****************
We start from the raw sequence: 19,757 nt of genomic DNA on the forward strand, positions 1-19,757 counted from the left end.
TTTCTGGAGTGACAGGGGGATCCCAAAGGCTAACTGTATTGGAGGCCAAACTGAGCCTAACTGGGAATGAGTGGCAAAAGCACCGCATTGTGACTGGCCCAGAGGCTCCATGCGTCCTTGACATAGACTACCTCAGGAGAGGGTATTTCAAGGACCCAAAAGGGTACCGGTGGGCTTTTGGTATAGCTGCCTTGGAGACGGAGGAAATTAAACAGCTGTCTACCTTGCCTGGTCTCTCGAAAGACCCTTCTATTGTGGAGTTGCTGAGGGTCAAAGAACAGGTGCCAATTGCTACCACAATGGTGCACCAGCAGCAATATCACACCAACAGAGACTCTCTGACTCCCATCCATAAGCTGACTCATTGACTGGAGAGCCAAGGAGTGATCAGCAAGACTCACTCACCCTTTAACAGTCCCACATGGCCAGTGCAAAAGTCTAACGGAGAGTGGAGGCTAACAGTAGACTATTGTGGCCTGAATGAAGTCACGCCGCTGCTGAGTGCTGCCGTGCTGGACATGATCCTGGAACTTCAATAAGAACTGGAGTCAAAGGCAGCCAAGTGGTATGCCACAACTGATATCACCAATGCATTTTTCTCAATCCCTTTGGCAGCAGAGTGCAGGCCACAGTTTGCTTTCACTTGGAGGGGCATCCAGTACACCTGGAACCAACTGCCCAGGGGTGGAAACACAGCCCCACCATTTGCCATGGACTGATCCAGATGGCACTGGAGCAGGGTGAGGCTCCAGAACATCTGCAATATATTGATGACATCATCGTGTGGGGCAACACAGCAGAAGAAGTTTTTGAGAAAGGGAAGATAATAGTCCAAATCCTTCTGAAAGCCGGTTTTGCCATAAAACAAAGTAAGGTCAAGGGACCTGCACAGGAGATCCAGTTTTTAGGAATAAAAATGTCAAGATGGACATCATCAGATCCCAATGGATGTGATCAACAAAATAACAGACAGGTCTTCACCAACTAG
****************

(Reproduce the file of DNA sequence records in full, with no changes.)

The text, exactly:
We start from the raw sequence: 19,757 nt of genomic DNA on the forward strand, positions 1-19,757 counted from the left end.
TTTCTGGAGTGACAGGGGGATCCCAAAGGCTAACTGTATTGGAGGCCAAACTGAGCCTAACTGGGAATGAGTGGCAAAAGCACCGCATTGTGACTGGCCCAGAGGCTCCATGCGTCCTTGACATAGACTACCTCAGGAGAGGGTATTTCAAGGACCCAAAAGGGTACCGGTGGGCTTTTGGTATAGCTGCCTTGGAGACGGAGGAAATTAAACAGCTGTCTACCTTGCCTGGTCTCTCGAAAGACCCTTCTATTGTGGAGTTGCTGAGGGTCAAAGAACAGGTGCCAATTGCTACCACAATGGTGCACCAGCAGCAATATCACACCAACAGAGACTCTCTGACTCCCATCCATAAGCTGACTCATTGACTGGAGAGCCAAGGAGTGATCAGCAAGACTCACTCACCCTTTAACAGTCCCACATGGCCAGTGCAAAAGTCTAACGGAGAGTGGAGGCTAACAGTAGACTATTGTGGCCTGAATGAAGTCACGCCGCTGCTGAGTGCTGCCGTGCTGGACATGATCCTGGAACTTCAATAAGAACTGGAGTCAAAGGCAGCCAAGTGGTATGCCACAACTGATATCACCAATGCATTTTTCTCAATCCCTTTGGCAGCAGAGTGCAGGCCACAGTTTGCTTTCACTTGGAGGGGCATCCAGTACACCTGGAACCAACTGCCCAGGGGTGGAAACACAGCCCCACCATTTGCCATGGACTGATCCAGATGGCACTGGAGCAGGGTGAGGCTCCAGAACATCTGCAATATATTGATGACATCATCGTGTGGGGCAACACAGCAGAAGAAGTTTTTGAGAAAGGGAAGATAATAGTCCAAATCCTTCTGAAAGCCGGTTTTGCCATAAAACAAAGTAAGGTCAAGGGACCTGCACAGGAGATCCAGTTTTTAGGAATAAAAATGTCAAGATGGACATCATCAGATCCCAATGGATGTGATCAACAAAATAACAGACAGGTCTTCACCAACTAG